FCA's Use of Enforcement Actions A97-03 Farm Credit Administration Office of Inspector Ge'1era 1501 Farm Credit Dnve McLean, Virginia 22102-5090 (703) 883-4030 May 27,1998 The Honorable Marsha Pyle Martin Chainnan and Chief Executive Officer Fann Credit Administration McLean, Virginia Dear Ms. Martin: We have completed our evaluation of the Farm Credit Administration's (FCA or Agency) use of enforcement actions. The objectives of this audit were to (1) evaluate FCA's use of enforcement actions in obtaining corrective actions in Farm Credit System institutions; and, (2) document and evaluate FCA's current organizational structure and process as it pertains to achieving enforcement objectives. The Agency's enforcement actions have, for the most part, been effective. Our review identified opportunities to enhance the timeliness and efficiency of enforcement actions by: eliminating the use of supervisory letters as enforcement documents; establishing due dates for completing key steps in enforcement actions; establishing fonnal criteria for tenninating enforcement actions and returning the institution to a nonnal level of supervision; and reviewing reporting requirements imposed on institutions under enforcement actions for duplicative or nonessential aspects. The transfer of the enforcement function from the fonner Office of Policy Development and Risk Control to the Office of Examination addresses the need to streamline the Agency's organization of enforcement activities. Increased delegations of enforcement authority by the Board may further improve timeliness and efficiency of enforcement actions taken. This audit was conducted in accordance with Government Auditing Standards issued by the Comptroller General for audits of Federal organizations, programs, activities, and functions. Fieldwork was conducted from November 1997 to January 1998 at FCA headquarters in McLean, Virginia. An entrance conference was held on November 25, 1997. A draft of this report was provided to management on March 25, 1998 and, based on a report conference with management, revised and reissued on April 30, 1998. Their written response is included in this report. Resrctfully, II :~ n~~c:/zfa6f Eldon W. Stoehr Inspector General Table of Contents Objectives, Scope and Methodology 1 Background 1 Findings, Conclusions and Recommendations 2 FCA's Enforcement Actions Have Generally Been Effective. However, Opportunities Exist to Enhance the Timeliness and Efficiency of Enforcement Actions 2 The Agency should eliminate the use of supervisory letters as enforcement documents 2 Criteria should be established for determining when termination of enforcement actions should occur and institutions returned to a normal level of supervision 2 The Agency should review its reporting requirements for institutions under enforcement actions and eliminate any that are duplicative or non-essentiaL 3 The Organizational Structure and Practices ofFCA's Enforcement Activities..·......... 3 The recent transfer of enforcement responsibilities between the former OPDRC and OE has improved the organizational structure and process related to the Agency's use of enforcement actions 4 The Board may wish to delegate authority for some enforcement actions 5 Enforcement activity has significantly declined 5 Management's Response FCA Office ofInspector General Audit A97-03: FCA's Use of Enforcement Actions OBJECTIVES, SCOPE AND METHODOLOGY The objectives of this audit were to: (1) evaluate the Fann Credit Administration's (FCA or Agency) use of enforcement actions in obtaining corrective actions in Farm Credit System (System) institutions, and (2) document and evaluate FCA's current organizational structure and process as it pertains to achieving enforcement objectives. We reviewed selected enforcement action activity taken by the Agency from January 1, 1990 to September 30, 1997. We reviewed the case files for those institutions with enforcement actions in place for more than five years and reviewed a sample of actions proposing conditions of mergers or reorganizations taken during each fiscal year. We also reviewed Agency policy and procedures guiding the use of enforcement actions. We documented the Agency's organization and practices for enforcement activity and surveyed five other Federal financial regulatory agencies' characteristics and guidelines for enforcement actions. The survey was conducted through telephone interviews with individuals in those agencies who were either directly involved in or knowledgeable about their respective agency's enforcement action process. In addition, we interviewed Agency staff involved in the enforcement process. BACKGROUND The FCA is an independent Federal financial regulatory agency of the United States government with regulatory, examination, and supervisory responsibilities for the System banks, associations, and related institutions that are chartered under the Farm Credit Act of 1971, as amended (Act). FCA derives its enforcement authority from the 1985 Amendments to Title V, Part C, of the Act, (12 U.S.C. Section 2261 et seq.) which grants the Agency certain enforcement powers for the purpose of effecting corrective action in System institutions. It is FCA's practice that institutions requiring "more than normal supervision" be considered for enforcement action. Generally, "more than normal supervision" is given to System institutions which: (1) are assigned a Fann Credit Administration Rating System composite rating of 3, 4, or 5; (2) exhibit individual characteristics that pose excessive risk to the institution regardless of its composite rating; and/or (3) may require punitive action to effect correction. This special supervision has included supervisory letrers, supervisory conditions of merger or corporate restructuring, written agreements, cease and desist orders, and civil money penalties. The Agency also has the authority to remove officers; however, this authority has not yet been used. May 27,1998 Page 1 of5 FCA Office of Inspector General Audit A97-03: FCA's Use of Enforcement Actions FINDINGS, CONCLUSIONS AND RECOMMENDATIONS FCA's Enforcement Actions Have Generally Been Effective. However, Opportunities Exist to Enhance the Timeliness and Efficiency of Enforcement Actions. Recommendation No.1: The Agency should eliminate the use of supervisory letters as enforcement documents. The Agency should make a clear distinction between supervisory correspondence and enforcement documents. During the review period, supervisory letters were commonly considered enforcement documents even though they are, in fact, a warning or supervisory direction and not enforceable. Sixty-nine percent (233 out of 337) of all "enforcement actions" taken (as defined by Agency enforcement statistics) during the period reviewed were supervisory letters. Most supervisory letters we reviewed were essentially a restatement of actions requested in the report of examination. The process for deciding to send a supervisory letter primarily involved Office of Examination (OE) and the Office of Policy Development and Risk Control (OPDRC) without review or approval by the FCA Board. Notwithstanding the absence of legal enforceability, there was a deliberate Regulatory Enforcement Committee (REC) strategy to use supervisory letters as warnings and to exert pressure on institutions to correct weaknesses identified in reports of examination. We think the use of supervisory letters as enforcement documents does not properly distinguish between the separate supervision and enforcement responsibilities of the Agency and may dilute the impact of the report of examination. We believe the supervisory benefits that may have accrued from the previous use of supervisory letters can be obtained more efficiently within the examination process. When an examination identifies supervisory concerns, the examination report transmittal letter can communicate a warning, and the gravity of Agency concerns could be underscored by having higher ranking OE officials present such reports; i.e., the field office director or the Chief Examiner. Recommendation No.2: Criteria should be established for determining when termination of enforcement actions should occur and institutions returned to a normal level of supervision. Some articles in enforcement documents, designed to improve a condition, lacked appropriate focus or specificity. In some instances, the goal to be achieved was imprecise or ambiguous. "Full compliance" with the articles in the enforcement document did not always eliminate the conditions which caused the enforcement action nor was the action always terminated when full compliance was documented. Our discussions with staff in the Risk Control Division (RCD) disclosed an informal target that institutions under enforcement action should improve sufficiently to permit the enforcement May 27, 1998 Page 2 of5 FCA Office of Inspector General Audit A97-03: FCA's Use of Enforcement Actions action to be lifted within three years. The majority of enforcement actions were, in fact, removed within the three-year period; however, there were several instances in which the Agency found insufficient improvement to support removal of the action within that time. Sometimes one enforcement document was lifted but was replaced with another document. We also found five individual enforcement documents, which were in effect for in excess of five years. In those cases, subsequent examinations identified new concerns which the institutions were required to resolve before the document was lifted, even though there was "full compliance" with the articles of the original enforcement document for a prolonged period of time. Documentation in the enforcement files evidenced frustration and confusion by System officials over this situation. We believe the lessons learned through past enforcement experiences should equip Agency staff to now establish specific criteria to identify the conditions for lifting an enforcement document. Performance measures developed for FCA's enforcement activities should integrate the objectives and criteria for placing and lifting enforcement documents. Recommendation No.3: The Agency should review its reporting requirements for institutions under enforcement actions and eliminate any that are duplicative or non essential. Some enforcement actions imposed burdensome reporting requirements. The Agency's enforcement practices have steadily evolved over the past decade; nevertheless, we noted numerous instances in which enforcement documents required initial copies and continuing reporting to both the Director of the respective OE field office and the Director of the RCD. This practice is not only burdensome to institutions but also contributes to an inefficient use of Agency resources through the redundant processing and reviewing by two or more, separate FCA organizations. We did note instances in which reporting requirements were reduced, but only after institutions complained or requested relief--not because of Agency monitoring or assessment of information needs. As a general rule, internal FCA distribution should be an Agency responsibility. The Organizational Structure and Practices of FCA's Enforcement Activities. The enforcement practices reviewed during this audit were performed under the joint administration practices of OE and the OPDRC. The OE and the OPDRCIRCD were jointly responsible for regulatory oversight of institutions under enforcement action. OE had responsibility for examining and monitoring the performance and condition of all System institutions, while the RCD was responsible for oversight of institutions operating under enforcemefit documents. Enforcement actions were initiated by findings of an OE examination or through monitoring activities. When these activities identified conditions in institutions calling for "more than normal supervision," OE would recommend an enforcement action, supported by a Supervisory Action and Monitoring (SAM) form which detailed the basis for the enforcement action and May 27,1998 Page 3 of5 FCA Office ofInspector General Audit A97-03: FCA's Use of Enforcement Actions recommended specific articles for inclusion in the document. The report of examination transmittal letter to the institution normally included a comment that the report had been forwarded to the OPDRC for consideration of enforcement action. OPDRC staff would then perform an independent evaluation of the basis and appropriateness of OE's enforcement recommendation and draft an enforcement document, usually by tailoring model articles developed to correct similar deficiencies in other System institutions. The OPDRC draft action (with supporting documents) would then be forwarded to the Regulatory Enforcement Division (RED) of the Office of General Counsel (OGC) for legal review. The draft action (amended as appropriate) would then be forwarded to the responsible OE field office for any further input. The draft action was then submitted to the REC comprised of the Director of OE, Director of OPDRC (Chairman), and the Agency's General Counsel. The REC deliberations included non-voting participatiop. from the Director of the RCD, Associate General Counsel of OGC's RED and the Official for Risk Management of the Farm Credit System Insurance Corporation. The REC would review the draft action, make revisions as appropriate, and then forward the recommended action to the Board. Upon Board approval, staff would be delegated appropriate authority to negotiate and execute the document with the System institution. The recent transfer of enforcement responsibilities between the former OPDRC and OE has improved the organizational structure and process related to the Agency's use of enforcement actions. Subsequent to the December 19, 1997 FCA Board action which transferred enforcement responsibility from OPDRC to OE, the Special Examination and Supervision Division within OE assumed the duties previously performed by the OPDRCIRCD. The OE Director now chairs the REC. In addition, OE field offices now prepare a new document called the Recommendation for Enforcement Action Memorandum that replaces the SAM and a portion of the evaluation previously drafted by the enforcement examiner. OE is currently developing procedures to reflect these organizational and procedural changes. Our review of the Agency's former structure and process identified streamlining opportunities. These opportunities became more evident through our benchmarking of other regulators, which had also organized enforcement functions similar to the recent FCA Board action. The recent actions taken by the Agency have addressed several of the opportunities to eliminate redundant activities and make the process more efficient. Other regulators have also delegated some authority to tak(}-enforcement actions, primarily for actions of a remedial nature. However, some regulators have also delegated authority for imposition of civil money penalties and removal of officers. Currently, the FCA Board approves all enforcement actions. May 27,1998 Page 4 of5 FCA Office ofInspector General Audit A97-03: FCA's Use of Enforcement Actions The Board may wish to delegate authority for some enforcement actions. The involvement of the Board in enforcement actions increases the time needed to place an institution under enforcement. The average time from the exit conference date of the examination until the placement of the action was over five months (160 days) for the sample of actions we reviewed, with a range of 90 days to 254 days. The average for the last ten actions showed an improvement as the average was lowered to 133 days with a range of 90 to 175 days. The importance of serving the document in a timely manner is self-evident in terms of the Agency mission to promote the safety and soundness of the System. Further, institutions have stated that the time afforded them to take corrective action is not sufficient when the next full examination follows closely behind the date of the enforcement action. The recent transfers within FCA should help to reduce the time lag between the date of the examination exit conference and the placement of the enforcement document. However, the delegation of additional authority would also help to expedite the process. Enforcement activity has significantly declined. The number of enforcement actions sharply declined during the period from December 31, 1989 to December 31, 1997, reflecting the tremendous improvement in the fmancial condition of the System. This decline is illustrated by the yearend statistics in the following. Total Assets Under December 31, Number of Institutions Enforcement Actions 1989 72 $45 Billion 1990 88 $52 Billion 1991 77 $50 Billion 1992 65 $33 Billion 1993 49 $23 Billion 1994 26 $27 Billion 1995 08 $ 8 Billion 1996 06 $ 1 Billion 1997 05 $ 3 Billion The composite CAMEL (Capital, Asset quality, Management, Earnings, and Liquidity) ratings for individual -institutions for the same period also illustrate this marked improvement in the condition of System institutions. Only 8 of 208 institutions (3.8%) carried a composite CAMEL rating of"3" or lower at December 31,1997, compared with 150 of257 institutions (58.4%) at December 31, 1989. May 27, 1998 Page 5 of5 Management's Response A97-03 Memorandum Farm Credit Administration 1501 Farm Credit Drive McLean, Virginia 22102-5090 May 15,1998 To: Eldon Stoehr Inspector General From: Marsha Pyle Martin Chief Executive 0 Subject: Final Draft of Audit #97-03, FCA's Use of Enforcement Actions Thank you for the opportunity to comment on the final draft report entitled "FCA's Use of Enforcement Actions" (report). I am pleased with your conclusion that the Farm Credit Administration's (FCA) enforcement actions have, for the most part, been effective. Notwithstanding this conclusion, improvements should be made and, as noted in the attached memorandum from Roland Smith, management agrees with the recommendations contained in the report. I am not inclined to delegate authority for some enforcement actions now held by the FCA Board any further as discussed on page 4 of the report. Our process is designed to ensure the Board's understanding and support of each recommended enforcement action. There should be no reason the Board involvement would slow this process down in any way. I would expect that the level of preparation required for presentation of an enforcement action to the Board would be standard operating procedure. Should you have questions or wish to discuss the response, please contact me or Roland. Attachment Copy to: James Ritter Roland Smith Tom McKenzie Jean Noonan " ~'. t' Memorandum Chief Examiner's Office Farm Credit Administration 1501 Farm Credit Drive McLean, Virginia 22102-5090 FC~ FAAW CIIEOlT ACWINISTMrION May 12,1998 To: Marsha Pyle Martin Chairman and Chief Executive Officer From: Roland E. Smith, Chief Examiner Office of Examination Subject: Response to Office of Inspector General Audit #97-03 FCA's Use of Enforcement Actions We received a copy of the Final Draft, dated Apri130, 1998, of the above-mentioned report. We believe each of the recommendations of the Office of the Inspector General (OIG) has merit and, thus, were incorporated in the Office of Examination's (OE) operations and procedures for enforcement actions earlier this year. Weare in the process of documenting these procedures to reflect these changes. The following response addresses the recommendations contained in the audit. Recommendation 1: The Agency should eliminate the use of supervisory letters as· enforcement documents: We agree with the recommendation and had changed operating procedures when the enforcement function was transferred to OE in January 1998. The us~ .of supervisory letters, prior to the transfer of the enforcement function to OE's Special Examination and Supervision Division (SESD), was used by the EnforceIIlent Division as an indication to an institution's board of directors that conditions existed in the institution serious enough to require more than normal monitoring and/or supervision. The use of these letters was a decision of the Chief of the Enforcement Division as recommended by staff. With the transfer of the function to SESD, we believe the benefits that were gained using supervisory letters can be obtained more efficiently within the examination and oversight process carried out by OE field offices. The audit states that the Regulatory Enforcement Committee (REC) used supervisory letters in the past as warnings and to exert pressure on institutions to correct 2 weaknesses identified in Reports of Examination. Nonnally, the use of supervisory letters did not include a decision by the REC. OE Approach Since the enforcement function has been placed in OE, the use of supervisory letters as described in the audit has been eliminated. The letter to a System institution board chainnan included in the Agency's Report of Examination is the vehicle to infonn the institution board of matters serious enough to require corrective action and more than nonnal monitoring and supervision. The responsibility for monitoring an institution's progress will reside with the applicable field office under the supervision of the OE Field Office Director. We believe this will result in a more efficient and effective process, streamline reporting and communications, and improve the timelines for obtaining corrective actions from institutions. Recommendation 2: Criteria should be established for determining when termination of enforcement actions should occur and institutions returned to a normal level ofsupervision. While we agree with the overall intent of the recommendation, it is difficult to establish specific criteria for tennination of enforcement actions. Some articles included in an enforcement document can be very specific, and some need to be somewhat less specific. To correct an unsafe and unsound practice, a very specific article can generally be utilized. However, to correct an unsafe and unsound condition, the wording of an article and timeframe required to effect corrective action may often need to be much less specific, and time needed to correct the condition can vary greatly and depend on the commitment of management and board. Wording of enforcement actions placed on System institutions is such that either party can make amendments and/or modifications to the requirements of individual articles for cause. In fact, much of the presentation time of an enforcement document to a board of directors is spent negotiating the wording of articles. This is necessary so that what is required of the institution is clear to both partie~. Each party must be satisfied that remedial change can and will take place. The Agency's Financial Institution Rating System (FIRS) sets supervisory levels of concern for institutions. With composite ratings of 3, 4, or 5, the level of monitoring and supervision is increased. The CAlYfELS factors, except "M," are generally objective in nature. The management factor is -I!lUch more subjective and can affect ratings for the other factors. Nonetheless, the component ratings for assets, capital, earnings, liquidity, and sensitivity to market risk include objective criteria that quantitatively measures the institutions' position relative to specific performance data. This criteria, commonly referred to as the FIRS benchmark¥-defines the ranges of operating perfonnance for critical elements of these component factors that will be used to help determine when perfonnance achieves an acceptable level. Accordingly, this and the management component benchmarks will be used to help detennine when results have been sufficient to consider removing the enforcement action. When staff presents an enforcement document, institution boards often ask when the document will be lifted. The response is that as soon as the condition of the institution improves to a point, no unsafe or unsound condition exists, violations (if any) of law or regulations have been corrected, and the board and management have demonstrated they can handle identified weaknesses in the normal course of business without the need of a remedial action, the action 3 will be recommended for termination. We hope that the end result of placing an enforcement action will be the correction of unsafe and or unsound conditions or practices in a reasonable time. However, many variables come into play when looking into the future condition of a bank or association, such as the economy (local, regional, national, and global), weather, Government programs, administration of credit, availability of new business, loan growth rate, and the capacity of the institution-to recover financially. Management can control only some of these variables. The Agency has established a 3-year period as a performance measure (standard) for evaluating our performance in dealing with enforcement actions. Presently, the 3-year performance measure is reasonable to assume. With all controllable factors being adequately addressed and no new unsafe or unsound conditions becoming evident, a System institution can assume that an enforcement document should be lifted within 3 years. Some documents can be lifted sooner; some documents will remain longer. We believe the FIRS benchmarks provide sufficient criteria that defines when institutions have reached a level of condition and performance that would prompt consideration to terminate an enforcement action. Accordingly, OE's operating procedures will incorporate this criterion to better define when institutions should return to a normal level of supervision. Recommendation 3: The Agency should review its reporting requirements for institutions under enforcement actions and eliminate any that are duplicative or non-essential We agree that, as a general rule, internal FCA distribution should be an Agency responsibility. OE's operating procedures will incorporate this concept. When the Agency first obtained enforcement powers, institutions under action were required to report actions completed to comply with the articles of the enforcement documents to the Enforcement Division and the OE field office responsible for the examination of the institution. This reporting was deemed necessary due to the financial and credit condition of institutions in the System and the ~ck of internal controls that existed in many System institutions. As System institution boards of dIrectors and management improved their oversight of operations, credit and economic conditions improved, and as the Agency's process of examination has evolved, the majority of reporting has been to a single Agency contact, most often the OE field office. OE Approach Now that the enforcement function resides in OE, even though purposefully kept separate and apart from the examination function, reporting by an institution under enforcement action to the field officeis-more appropriate. This is because the responsibility to measure the compliance to requirements of an enforcement action resides at the field office leveL Reporting requirements, however, will continue to be assessed on a case-by~ase basis. If the condition of a System institution under enforcement action is such that monitoring by SESD is necessary, information that has been submitted to the field office will be forwarded to the SESD enforcement examiner in McLean. Additionally, if an institution fails to respond appropriately to the field office, consideration will be given to transferring oversight of the enforcement -action to the enforcement examiner in SESD. AUDIT USER RESPONSE QUESTIONNAIRE Audit Report Title: FCA's Use of Enforcement Actions Number: A97-03 Respondent's Name: Telephone: Respondent's Office: Today's Date: Strongly Strongly Agree Disagree Quality ofthe Audit Work and Report Circle the number that best describes your response to the question. l. The audit report clearly indicates what areas were reviewed. 5 4 3 2 1 2. The audit report was clear, logical and understandable. 5 4 3 2 1 3. The audit recommendations, if any, were appropriate to the conditions and are 5 4 " .) 2 1 achievable. 4. The OIG staff conducting this audit were professional, knowledgeable and 5 4 3 2 1 objective. Relevance to Your Work l. The audit report was timely for your purposes. 5 4 3 2 1 2. The areas addressed by the audit were of concern to your office. 5 4 3 2 1 3. Your comments, if any, were fairly stated and adequately addressed. 5 4 3 2 1 Please add any explanatory comments here, particularly for those rated 1 or 2: (Use an additional sheet if necessary.) Please return this form to: - FCA Office of Inspector General 1501 Farm Credit Drive McLean, VA 22102 Ifyou would like to discuss your responses with the DIG, check the box and be sure to include your telephone number at the top o/this/orm or call us on 703/883-4030. D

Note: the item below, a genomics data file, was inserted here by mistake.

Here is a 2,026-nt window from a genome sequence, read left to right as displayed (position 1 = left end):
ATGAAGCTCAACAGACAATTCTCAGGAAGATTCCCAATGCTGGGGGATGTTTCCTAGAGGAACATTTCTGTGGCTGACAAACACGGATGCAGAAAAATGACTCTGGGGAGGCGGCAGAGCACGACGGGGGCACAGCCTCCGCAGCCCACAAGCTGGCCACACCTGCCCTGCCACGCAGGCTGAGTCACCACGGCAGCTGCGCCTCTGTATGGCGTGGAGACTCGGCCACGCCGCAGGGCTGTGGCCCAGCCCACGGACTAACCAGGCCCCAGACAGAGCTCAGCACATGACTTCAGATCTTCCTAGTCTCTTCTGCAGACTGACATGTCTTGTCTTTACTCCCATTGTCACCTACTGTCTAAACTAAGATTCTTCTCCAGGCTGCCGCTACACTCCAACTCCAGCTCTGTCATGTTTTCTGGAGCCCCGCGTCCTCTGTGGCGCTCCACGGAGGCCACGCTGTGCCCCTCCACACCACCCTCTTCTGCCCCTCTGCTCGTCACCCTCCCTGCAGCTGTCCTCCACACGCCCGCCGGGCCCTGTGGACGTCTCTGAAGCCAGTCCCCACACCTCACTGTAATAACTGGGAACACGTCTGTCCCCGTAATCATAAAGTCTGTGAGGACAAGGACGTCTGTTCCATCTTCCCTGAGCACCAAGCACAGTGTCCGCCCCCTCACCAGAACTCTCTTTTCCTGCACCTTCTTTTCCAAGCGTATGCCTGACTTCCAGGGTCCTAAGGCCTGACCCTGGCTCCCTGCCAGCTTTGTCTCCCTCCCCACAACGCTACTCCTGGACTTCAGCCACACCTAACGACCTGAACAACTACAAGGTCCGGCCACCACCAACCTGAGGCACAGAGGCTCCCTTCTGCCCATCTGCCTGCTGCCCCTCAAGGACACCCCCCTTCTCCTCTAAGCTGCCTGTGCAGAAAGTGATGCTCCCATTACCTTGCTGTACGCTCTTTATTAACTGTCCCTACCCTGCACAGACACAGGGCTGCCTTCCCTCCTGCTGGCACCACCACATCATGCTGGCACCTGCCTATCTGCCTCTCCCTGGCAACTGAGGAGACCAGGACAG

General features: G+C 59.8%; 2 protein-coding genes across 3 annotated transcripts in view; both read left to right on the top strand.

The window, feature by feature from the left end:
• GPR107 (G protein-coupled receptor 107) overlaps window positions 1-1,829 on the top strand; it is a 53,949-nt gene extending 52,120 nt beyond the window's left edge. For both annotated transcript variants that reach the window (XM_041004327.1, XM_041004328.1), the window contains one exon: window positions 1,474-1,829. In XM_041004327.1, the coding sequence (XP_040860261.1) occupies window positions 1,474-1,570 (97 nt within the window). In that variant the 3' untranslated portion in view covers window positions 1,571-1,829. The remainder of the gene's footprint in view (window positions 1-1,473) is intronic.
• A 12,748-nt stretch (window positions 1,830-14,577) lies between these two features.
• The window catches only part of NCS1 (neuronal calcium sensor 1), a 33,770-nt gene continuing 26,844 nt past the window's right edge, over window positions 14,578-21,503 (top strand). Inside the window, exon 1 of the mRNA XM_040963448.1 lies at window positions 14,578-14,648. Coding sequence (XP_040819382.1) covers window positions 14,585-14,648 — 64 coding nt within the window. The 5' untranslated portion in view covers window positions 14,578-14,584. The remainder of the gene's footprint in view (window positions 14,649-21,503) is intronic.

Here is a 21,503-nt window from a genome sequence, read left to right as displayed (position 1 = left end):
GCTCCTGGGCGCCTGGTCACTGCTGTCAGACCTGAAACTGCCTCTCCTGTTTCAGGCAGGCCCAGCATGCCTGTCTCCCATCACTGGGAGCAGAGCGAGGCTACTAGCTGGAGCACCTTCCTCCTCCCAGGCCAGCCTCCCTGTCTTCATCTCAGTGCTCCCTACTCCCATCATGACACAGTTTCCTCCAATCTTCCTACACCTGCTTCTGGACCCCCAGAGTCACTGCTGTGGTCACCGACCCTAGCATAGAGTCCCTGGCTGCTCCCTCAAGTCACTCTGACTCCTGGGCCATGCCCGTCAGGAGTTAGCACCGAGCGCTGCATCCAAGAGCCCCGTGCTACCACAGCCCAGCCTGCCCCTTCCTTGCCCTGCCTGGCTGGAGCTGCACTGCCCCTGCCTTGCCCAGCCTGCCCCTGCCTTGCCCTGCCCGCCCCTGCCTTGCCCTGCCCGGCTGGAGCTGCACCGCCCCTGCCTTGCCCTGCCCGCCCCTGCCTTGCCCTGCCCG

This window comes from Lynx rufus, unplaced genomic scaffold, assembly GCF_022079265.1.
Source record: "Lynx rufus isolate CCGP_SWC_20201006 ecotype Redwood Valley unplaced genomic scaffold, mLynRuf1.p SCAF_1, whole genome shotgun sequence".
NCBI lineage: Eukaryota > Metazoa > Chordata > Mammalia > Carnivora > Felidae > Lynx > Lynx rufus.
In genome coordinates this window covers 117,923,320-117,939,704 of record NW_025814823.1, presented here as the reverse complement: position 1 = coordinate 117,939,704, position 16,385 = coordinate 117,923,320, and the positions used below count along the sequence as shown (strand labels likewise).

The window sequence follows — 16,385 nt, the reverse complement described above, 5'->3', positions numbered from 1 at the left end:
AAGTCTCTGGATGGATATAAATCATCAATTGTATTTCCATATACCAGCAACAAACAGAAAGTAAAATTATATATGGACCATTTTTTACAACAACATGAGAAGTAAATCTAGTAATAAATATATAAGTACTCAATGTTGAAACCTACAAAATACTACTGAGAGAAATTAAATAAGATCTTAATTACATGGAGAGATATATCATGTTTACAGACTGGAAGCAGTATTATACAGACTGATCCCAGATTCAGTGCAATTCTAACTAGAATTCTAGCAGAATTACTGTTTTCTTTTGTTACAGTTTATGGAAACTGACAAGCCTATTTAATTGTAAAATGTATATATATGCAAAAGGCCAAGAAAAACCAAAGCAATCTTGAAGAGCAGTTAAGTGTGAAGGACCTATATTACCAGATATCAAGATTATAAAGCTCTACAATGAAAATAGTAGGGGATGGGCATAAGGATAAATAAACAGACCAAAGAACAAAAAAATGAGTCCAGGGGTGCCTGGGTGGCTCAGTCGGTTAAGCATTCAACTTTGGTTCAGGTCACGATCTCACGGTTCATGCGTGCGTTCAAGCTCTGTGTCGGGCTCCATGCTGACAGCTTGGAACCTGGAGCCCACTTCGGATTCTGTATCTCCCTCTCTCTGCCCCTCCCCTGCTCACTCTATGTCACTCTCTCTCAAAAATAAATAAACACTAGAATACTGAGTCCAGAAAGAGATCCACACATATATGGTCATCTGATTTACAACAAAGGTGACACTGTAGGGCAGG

FCA's Use of Enforcement Actions
Published by the Farm Credit Administration, Office of Inspector General on 1998-05-27.
Below is a raw (and likely hideous) rendition of the original report. (PDF)